This proposal for a follow-up to the own-initiative opinion SC/029 - CESE 1686/2008 on the the EU role in the Northern Ireland peace process. It looks more closely at ways in which the EU can pass on the knowledge and experience gained through its peace-building work to other areas of conflict in the world.
The opinion makes recommendations on how the EU can extend the valuable work the EU is currently doing to support conflict resolution in the external relations setting and build up its reputation as a highly capable and credible peace‑builder on the world stage.
Despite efforts to improve coherence, an integrated "whole of EU approach" has yet to be achieved for peace-building. There is a need to draw up a clearly defined Peace-building Strategy to include civilian, military, diplomatic, rapid response, humanitarian aid, development, trade and investment actions and all other EU actions which have an impact on fragile zones.
Another major challenge is to find a way to establish "coherence, coordination and complementarity" between the extensive array of policies, players and instruments within and outside the EU and to coordinate priorities with Member States and external donors.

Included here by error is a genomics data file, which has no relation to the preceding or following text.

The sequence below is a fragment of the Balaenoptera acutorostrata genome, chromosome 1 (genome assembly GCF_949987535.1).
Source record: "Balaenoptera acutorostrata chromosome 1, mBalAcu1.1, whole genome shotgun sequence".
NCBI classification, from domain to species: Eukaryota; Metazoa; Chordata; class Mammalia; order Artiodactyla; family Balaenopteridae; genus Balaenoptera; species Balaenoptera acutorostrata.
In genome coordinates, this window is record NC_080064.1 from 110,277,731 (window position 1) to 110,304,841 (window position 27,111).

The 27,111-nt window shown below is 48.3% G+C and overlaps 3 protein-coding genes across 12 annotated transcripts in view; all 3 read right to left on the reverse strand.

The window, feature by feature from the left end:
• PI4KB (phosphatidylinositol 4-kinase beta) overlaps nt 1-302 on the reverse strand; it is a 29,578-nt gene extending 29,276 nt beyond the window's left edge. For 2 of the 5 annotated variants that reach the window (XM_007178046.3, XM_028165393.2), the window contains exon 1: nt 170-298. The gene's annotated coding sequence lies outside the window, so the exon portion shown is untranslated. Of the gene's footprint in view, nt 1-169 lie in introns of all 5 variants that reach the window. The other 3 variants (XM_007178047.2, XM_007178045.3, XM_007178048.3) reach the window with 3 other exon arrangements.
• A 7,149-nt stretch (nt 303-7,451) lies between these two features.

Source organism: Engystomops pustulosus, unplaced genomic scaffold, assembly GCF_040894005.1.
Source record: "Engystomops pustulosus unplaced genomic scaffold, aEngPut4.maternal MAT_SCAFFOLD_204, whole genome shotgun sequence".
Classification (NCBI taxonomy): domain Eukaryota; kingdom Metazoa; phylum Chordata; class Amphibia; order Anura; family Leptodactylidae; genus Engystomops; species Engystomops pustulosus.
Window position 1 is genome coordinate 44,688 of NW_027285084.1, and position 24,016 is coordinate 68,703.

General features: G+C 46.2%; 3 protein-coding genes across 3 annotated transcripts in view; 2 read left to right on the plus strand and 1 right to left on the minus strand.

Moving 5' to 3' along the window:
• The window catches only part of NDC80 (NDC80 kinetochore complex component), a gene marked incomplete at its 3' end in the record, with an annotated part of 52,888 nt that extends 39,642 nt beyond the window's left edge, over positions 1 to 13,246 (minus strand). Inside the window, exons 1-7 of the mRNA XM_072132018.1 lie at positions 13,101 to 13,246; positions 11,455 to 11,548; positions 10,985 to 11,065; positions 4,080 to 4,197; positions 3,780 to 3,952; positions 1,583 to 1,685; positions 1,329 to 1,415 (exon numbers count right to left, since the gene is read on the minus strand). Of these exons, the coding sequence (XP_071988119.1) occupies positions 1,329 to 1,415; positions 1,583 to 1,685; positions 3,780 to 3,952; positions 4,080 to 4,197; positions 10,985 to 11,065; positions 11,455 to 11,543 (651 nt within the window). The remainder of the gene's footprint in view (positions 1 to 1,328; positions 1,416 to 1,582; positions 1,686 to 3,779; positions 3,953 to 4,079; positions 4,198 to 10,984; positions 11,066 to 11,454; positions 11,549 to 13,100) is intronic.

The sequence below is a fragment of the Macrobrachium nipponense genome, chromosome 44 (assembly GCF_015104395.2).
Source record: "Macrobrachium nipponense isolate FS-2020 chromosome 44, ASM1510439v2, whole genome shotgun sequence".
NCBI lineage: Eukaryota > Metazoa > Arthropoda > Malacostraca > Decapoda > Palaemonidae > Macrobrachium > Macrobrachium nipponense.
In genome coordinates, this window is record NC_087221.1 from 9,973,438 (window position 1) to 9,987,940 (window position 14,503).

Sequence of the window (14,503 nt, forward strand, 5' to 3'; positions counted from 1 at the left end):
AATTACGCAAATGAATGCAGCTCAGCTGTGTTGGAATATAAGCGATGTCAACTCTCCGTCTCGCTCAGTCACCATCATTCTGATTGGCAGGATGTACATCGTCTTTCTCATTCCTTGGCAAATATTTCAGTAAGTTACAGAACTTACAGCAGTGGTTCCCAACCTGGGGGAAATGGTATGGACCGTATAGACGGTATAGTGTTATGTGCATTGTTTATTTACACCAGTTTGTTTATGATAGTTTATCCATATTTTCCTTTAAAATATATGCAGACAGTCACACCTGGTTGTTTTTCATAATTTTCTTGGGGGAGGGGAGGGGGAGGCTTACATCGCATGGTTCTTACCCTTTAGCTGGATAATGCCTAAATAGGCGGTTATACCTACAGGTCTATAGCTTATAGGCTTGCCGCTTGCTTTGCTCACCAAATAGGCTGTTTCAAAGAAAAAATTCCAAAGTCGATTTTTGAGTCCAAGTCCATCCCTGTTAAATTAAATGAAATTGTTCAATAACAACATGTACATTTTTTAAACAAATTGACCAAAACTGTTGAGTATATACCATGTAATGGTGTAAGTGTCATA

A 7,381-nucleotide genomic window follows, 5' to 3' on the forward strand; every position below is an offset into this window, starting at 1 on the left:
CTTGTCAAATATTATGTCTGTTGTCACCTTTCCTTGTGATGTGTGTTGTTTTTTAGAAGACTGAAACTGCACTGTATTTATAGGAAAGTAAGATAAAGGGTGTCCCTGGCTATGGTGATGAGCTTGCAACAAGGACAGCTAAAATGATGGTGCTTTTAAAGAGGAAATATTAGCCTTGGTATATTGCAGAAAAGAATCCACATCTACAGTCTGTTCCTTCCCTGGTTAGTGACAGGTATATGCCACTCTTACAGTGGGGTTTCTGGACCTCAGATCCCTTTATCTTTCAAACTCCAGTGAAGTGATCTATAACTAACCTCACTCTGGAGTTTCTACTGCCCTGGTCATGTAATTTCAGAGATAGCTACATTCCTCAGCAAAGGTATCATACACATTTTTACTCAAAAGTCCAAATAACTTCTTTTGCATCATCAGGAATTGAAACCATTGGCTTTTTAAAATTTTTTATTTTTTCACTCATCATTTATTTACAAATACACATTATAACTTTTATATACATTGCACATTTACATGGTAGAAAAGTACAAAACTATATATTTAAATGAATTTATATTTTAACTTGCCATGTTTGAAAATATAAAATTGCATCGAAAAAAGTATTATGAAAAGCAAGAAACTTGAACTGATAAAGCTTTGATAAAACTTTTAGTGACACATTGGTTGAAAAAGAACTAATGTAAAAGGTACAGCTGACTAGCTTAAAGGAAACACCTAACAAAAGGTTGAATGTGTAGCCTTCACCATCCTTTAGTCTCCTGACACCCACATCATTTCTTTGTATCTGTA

Civil society organisations have a crucial role to play in ensuring the effectiveness and long-term sustainability of any peace-building strategy, through cooperation and consultation processes with local non-state actors.
The creation of a Centre for Peace-building linked with other bodies working in the field to provide a focus for independent expert advice, dialogue, training, study and experience sharing between people working in the field is viewed as a valuable asset supporting the work of the EEAS in the crucial area of Peace-building.